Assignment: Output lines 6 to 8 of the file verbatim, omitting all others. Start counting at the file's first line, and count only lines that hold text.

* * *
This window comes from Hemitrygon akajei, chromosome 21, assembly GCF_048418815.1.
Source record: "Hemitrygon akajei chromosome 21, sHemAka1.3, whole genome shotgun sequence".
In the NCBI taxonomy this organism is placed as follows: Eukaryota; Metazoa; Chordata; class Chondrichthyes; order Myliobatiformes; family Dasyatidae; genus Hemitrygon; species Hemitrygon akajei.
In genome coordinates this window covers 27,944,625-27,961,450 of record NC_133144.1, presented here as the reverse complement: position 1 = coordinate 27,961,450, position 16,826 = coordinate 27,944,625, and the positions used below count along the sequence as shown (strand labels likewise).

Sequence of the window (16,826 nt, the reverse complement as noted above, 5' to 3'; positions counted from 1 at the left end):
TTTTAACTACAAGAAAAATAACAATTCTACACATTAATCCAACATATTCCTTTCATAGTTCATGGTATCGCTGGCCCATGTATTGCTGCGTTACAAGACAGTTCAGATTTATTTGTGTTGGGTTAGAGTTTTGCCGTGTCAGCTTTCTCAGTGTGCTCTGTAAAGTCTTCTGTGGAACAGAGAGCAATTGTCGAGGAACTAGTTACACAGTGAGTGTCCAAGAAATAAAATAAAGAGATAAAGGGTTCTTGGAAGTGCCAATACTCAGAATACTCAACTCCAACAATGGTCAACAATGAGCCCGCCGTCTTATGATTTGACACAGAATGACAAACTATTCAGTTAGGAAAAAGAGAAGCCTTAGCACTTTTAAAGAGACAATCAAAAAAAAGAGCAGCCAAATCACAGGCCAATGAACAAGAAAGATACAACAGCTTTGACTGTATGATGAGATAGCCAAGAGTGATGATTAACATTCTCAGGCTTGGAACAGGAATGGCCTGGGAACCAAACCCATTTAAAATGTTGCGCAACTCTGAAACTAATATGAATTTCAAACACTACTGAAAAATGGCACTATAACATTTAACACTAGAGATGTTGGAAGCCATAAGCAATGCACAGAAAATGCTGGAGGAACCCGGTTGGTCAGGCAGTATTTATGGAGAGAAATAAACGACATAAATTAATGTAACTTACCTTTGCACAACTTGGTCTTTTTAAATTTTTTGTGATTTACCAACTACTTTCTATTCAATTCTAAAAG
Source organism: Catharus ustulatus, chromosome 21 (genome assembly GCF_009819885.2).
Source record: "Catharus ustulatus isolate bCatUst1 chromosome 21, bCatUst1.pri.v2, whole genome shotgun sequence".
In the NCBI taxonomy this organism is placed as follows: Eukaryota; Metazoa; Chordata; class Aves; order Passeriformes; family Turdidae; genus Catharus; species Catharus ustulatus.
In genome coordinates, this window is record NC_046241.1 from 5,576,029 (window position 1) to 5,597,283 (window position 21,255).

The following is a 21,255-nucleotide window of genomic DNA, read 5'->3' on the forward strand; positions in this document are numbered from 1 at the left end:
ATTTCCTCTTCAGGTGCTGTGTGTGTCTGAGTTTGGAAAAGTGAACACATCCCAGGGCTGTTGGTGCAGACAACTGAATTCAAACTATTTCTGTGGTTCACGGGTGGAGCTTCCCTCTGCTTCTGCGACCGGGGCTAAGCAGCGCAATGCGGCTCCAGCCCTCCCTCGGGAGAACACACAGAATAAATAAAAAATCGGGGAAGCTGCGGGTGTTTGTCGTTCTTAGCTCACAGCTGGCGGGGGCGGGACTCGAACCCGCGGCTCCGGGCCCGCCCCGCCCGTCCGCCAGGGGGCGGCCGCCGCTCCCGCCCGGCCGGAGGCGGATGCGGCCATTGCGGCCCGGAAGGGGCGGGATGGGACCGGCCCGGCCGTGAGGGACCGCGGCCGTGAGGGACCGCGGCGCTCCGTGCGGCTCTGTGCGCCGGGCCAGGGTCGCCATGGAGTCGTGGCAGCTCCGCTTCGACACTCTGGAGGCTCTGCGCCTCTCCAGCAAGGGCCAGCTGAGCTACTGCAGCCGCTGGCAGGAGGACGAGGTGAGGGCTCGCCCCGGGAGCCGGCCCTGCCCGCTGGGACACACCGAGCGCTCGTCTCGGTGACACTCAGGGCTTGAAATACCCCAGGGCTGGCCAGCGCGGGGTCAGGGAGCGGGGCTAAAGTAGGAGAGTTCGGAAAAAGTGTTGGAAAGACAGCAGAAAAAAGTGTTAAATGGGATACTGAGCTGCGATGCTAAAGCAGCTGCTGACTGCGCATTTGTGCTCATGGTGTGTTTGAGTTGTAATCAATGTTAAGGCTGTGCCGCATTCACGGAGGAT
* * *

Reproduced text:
TTTTAACTACAAGAAAAATAACAATTCTACACATTAATCCAACATATTCCTTTCATAGTTCATGGTATCGCTGGCCCATGTATTGCTGCGTTACAAGACAGTTCAGATTTATTTGTGTTGGGTTAGAGTTTTGCCGTGTCAGCTTTCTCAGTGTGCTCTGTAAAGTCTTCTGTGGAACAGAGAGCAATTGTCGAGGAACTAGTTACACAGTGAGTGTCCAAGAAATAAAATAAAGAGATAAAGGGTTCTTGGAAGTGCCAATACTCAGAATACTCAACTCCAACAATGGTCAACAATGAGCCCGCCGTCTTATGATTTGACACAGAATGACAAACTATTCAGTTAGGAAAAAGAGAAGCCTTAGCACTTTTAAAGAGACAATCAAAAAAAAGAGCAGCCAAATCACAGGCCAATGAACAAGAAAGATACAACAGCTTTGACTGTATGATGAGATAGCCAAGAGTGATGATTAACATTCTCAGGCTTGGAACAGGAATGGCCTGGGAACCAAACCCATTTAAAATGTTGCGCAACTCTGAAACTAATATGAATTTCAAACACTACTGAAAAATGGCACTATAACATTTAACACTAGAGATGTTGGAAGCCATAAGCAATGCACAGAAAATGCTGGAGGAACCCGGTTGGTCAGGCAGTATTTATGGAGAGAAATAAACGACATAAATTAATGTAACTTACCTTTGCACAACTTGGTCTTTTTAAATTTTTTGTGATTTACCAACTACTTTCTATTCAATTCTAAAAG
Source organism: Catharus ustulatus, chromosome 21 (genome assembly GCF_009819885.2).
Source record: "Catharus ustulatus isolate bCatUst1 chromosome 21, bCatUst1.pri.v2, whole genome shotgun sequence".